Provide data on products, customers, prices, parts, production/assembly, and suppliers, if possible. In that case, the number of possible optimizations and the quality of the statements will increase. In contrast to variant management or product mining approaches, the market perspective is set and leading in optimization in market-oriented standardization.

It's a well-established fact that customer-oriented companies tend to be more profitable than those that are less focused on their customers. However, the key to success lies in balancing this customer orientation with other optimization approaches. Unlike modularization, market-oriented standardization doesn't alter the product architecture, but rather optimizes the product and parts portfolio within the existing structure, thereby maximizing profitability.

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How Market-Oriented Standardization Works 

Market-oriented standardization statistically records and evaluates relationships between data on products, customers, parts, and suppliers. The graphic below shows different types of information and which documents link them together.

Example of Data Analysis Structure

If the data is already available in a structured form and source and the connections are known, pivoting the data structure can already provide helpful insights. However, given the rarity of this situation, we have turned to graph analysis and modern artificial intelligence methods. These tools enable us to develop relationships, identify clusters, and evaluate data points or relationships using machine learning, ensuring the most accurate and insightful results.

Use of AI in the Context of Market-Oriented Standardization 

The first step is identifying possible data sources, optimizing data quality, and, if necessary, filling data gaps and optimizing redundancies. In principle, almost any data source is suitable. Only images and drawings pose a more significant hurdle for analysis with AI.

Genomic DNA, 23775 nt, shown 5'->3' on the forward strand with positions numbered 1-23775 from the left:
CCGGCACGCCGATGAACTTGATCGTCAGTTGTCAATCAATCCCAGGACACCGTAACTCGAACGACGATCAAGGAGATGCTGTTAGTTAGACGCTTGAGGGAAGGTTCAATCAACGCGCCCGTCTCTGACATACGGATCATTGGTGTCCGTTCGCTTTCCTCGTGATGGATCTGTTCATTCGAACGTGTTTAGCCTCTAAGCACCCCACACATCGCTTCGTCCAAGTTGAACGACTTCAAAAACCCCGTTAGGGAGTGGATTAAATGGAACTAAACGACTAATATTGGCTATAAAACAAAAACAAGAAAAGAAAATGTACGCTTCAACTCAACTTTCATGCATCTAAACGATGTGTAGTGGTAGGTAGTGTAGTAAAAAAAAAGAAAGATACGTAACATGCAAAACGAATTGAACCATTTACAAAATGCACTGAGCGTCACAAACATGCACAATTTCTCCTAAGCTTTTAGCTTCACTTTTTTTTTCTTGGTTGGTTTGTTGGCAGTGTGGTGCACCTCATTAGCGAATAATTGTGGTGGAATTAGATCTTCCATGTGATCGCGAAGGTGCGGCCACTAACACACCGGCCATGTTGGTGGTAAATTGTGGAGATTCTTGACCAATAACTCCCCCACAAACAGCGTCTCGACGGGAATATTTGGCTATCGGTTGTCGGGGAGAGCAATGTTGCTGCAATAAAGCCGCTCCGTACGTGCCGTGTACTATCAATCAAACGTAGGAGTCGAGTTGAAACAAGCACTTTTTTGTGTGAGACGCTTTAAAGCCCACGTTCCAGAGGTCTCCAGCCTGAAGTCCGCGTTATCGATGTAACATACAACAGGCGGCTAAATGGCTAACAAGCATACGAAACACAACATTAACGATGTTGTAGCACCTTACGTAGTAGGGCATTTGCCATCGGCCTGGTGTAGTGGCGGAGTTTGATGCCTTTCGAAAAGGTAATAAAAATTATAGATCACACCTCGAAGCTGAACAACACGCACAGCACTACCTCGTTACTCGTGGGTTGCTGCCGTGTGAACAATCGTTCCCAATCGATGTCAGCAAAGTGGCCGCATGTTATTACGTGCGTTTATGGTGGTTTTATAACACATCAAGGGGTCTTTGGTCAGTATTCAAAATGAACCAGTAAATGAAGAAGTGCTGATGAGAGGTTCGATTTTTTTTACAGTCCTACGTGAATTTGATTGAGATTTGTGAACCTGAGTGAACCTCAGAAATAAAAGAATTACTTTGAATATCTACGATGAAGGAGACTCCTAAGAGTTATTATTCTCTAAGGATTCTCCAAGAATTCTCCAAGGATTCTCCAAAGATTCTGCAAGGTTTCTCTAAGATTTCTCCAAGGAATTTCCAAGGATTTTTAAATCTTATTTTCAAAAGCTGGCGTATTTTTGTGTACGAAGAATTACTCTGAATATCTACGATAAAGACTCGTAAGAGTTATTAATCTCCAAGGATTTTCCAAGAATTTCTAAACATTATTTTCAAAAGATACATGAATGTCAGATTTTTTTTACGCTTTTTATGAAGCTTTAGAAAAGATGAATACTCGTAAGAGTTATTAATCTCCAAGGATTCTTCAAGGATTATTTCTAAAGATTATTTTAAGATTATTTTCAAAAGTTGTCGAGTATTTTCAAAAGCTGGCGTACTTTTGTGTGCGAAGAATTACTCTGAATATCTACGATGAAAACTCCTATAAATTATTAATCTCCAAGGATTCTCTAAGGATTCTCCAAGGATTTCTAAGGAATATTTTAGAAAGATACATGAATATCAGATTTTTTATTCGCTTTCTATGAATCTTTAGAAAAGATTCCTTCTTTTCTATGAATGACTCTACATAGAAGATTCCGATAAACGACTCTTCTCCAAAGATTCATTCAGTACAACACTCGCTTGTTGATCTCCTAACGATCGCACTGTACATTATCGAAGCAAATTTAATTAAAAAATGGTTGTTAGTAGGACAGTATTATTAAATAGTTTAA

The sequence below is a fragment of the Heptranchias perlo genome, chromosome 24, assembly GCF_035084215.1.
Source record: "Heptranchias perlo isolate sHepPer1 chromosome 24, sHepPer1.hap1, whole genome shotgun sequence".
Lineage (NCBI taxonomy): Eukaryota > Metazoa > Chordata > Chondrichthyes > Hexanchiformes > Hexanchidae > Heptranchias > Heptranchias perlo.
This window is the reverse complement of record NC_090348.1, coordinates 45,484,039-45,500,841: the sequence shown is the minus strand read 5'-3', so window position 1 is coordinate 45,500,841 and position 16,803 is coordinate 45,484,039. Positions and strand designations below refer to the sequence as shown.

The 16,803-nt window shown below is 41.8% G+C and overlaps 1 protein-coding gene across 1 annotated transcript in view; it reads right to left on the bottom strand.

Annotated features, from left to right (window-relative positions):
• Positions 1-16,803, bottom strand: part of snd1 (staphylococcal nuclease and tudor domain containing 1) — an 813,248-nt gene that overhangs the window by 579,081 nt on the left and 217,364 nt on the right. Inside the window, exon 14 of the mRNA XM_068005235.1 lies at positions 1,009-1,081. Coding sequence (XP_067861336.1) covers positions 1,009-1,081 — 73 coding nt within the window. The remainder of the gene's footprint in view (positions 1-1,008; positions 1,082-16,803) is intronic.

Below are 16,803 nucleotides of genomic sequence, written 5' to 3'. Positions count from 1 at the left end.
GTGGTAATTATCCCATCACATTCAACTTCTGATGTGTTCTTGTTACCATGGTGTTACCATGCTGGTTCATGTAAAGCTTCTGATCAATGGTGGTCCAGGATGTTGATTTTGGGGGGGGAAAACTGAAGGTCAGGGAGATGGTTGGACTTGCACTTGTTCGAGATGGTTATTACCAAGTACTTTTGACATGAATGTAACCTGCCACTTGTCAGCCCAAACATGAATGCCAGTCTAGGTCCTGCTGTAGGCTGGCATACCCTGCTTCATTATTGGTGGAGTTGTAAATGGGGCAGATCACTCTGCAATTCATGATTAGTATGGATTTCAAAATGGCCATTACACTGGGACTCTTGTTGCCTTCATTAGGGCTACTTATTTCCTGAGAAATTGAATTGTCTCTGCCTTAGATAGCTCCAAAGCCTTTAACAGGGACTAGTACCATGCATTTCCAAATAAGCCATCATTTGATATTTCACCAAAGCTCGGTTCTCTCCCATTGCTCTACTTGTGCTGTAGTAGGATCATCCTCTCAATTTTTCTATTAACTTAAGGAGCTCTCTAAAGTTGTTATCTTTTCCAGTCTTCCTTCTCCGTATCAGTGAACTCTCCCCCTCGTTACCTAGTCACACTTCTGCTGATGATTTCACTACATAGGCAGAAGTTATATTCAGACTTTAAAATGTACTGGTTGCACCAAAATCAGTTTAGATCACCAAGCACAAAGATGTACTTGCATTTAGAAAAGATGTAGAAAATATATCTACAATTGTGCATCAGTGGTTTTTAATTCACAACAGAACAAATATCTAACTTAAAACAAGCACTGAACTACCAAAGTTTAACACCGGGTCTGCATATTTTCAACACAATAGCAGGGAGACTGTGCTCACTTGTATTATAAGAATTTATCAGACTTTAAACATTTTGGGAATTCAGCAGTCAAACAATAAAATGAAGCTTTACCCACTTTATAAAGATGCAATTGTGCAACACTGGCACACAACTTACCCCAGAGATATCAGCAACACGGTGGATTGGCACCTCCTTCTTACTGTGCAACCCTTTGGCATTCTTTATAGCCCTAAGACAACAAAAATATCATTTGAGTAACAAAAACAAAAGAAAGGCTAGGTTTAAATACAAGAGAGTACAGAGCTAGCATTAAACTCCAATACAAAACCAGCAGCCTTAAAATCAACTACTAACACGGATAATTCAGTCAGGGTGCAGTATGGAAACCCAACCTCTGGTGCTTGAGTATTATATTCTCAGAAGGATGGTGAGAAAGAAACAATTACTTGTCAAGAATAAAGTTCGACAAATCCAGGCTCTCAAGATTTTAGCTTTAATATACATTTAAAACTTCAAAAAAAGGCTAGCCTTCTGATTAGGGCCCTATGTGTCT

The data, meticulously prepared in this manner, is then subjected to the precision of machine learning methods. This allows for the identification of patterns that serve as the basis for optimizations and simulations.

The models are built and applied based on the derived optimization strategy, and the results are evaluated. We usually use several strategies in parallel and investigate any overlaps. Based on this interim result, the models and analyses are optimized. Finally, the findings are translated into measures and implemented quickly.

Market-Oriented Standardization: Delivering Impact in Just Months

The most striking aspect of market-oriented standardization is its swift impact. Experience has shown that within three to six months, it can streamline and optimize the supply chain, with over 90% of the options remaining available. This efficiency is further demonstrated by the fact that 50% of the products are streamlined, and 25% of the parts are eliminated. The resultant reduction in complexity significantly affects development, purchasing, and the supply chain, leading to a noticeable decrease in associated costs. In fact, you can expect a cost reduction of around 2% of total costs.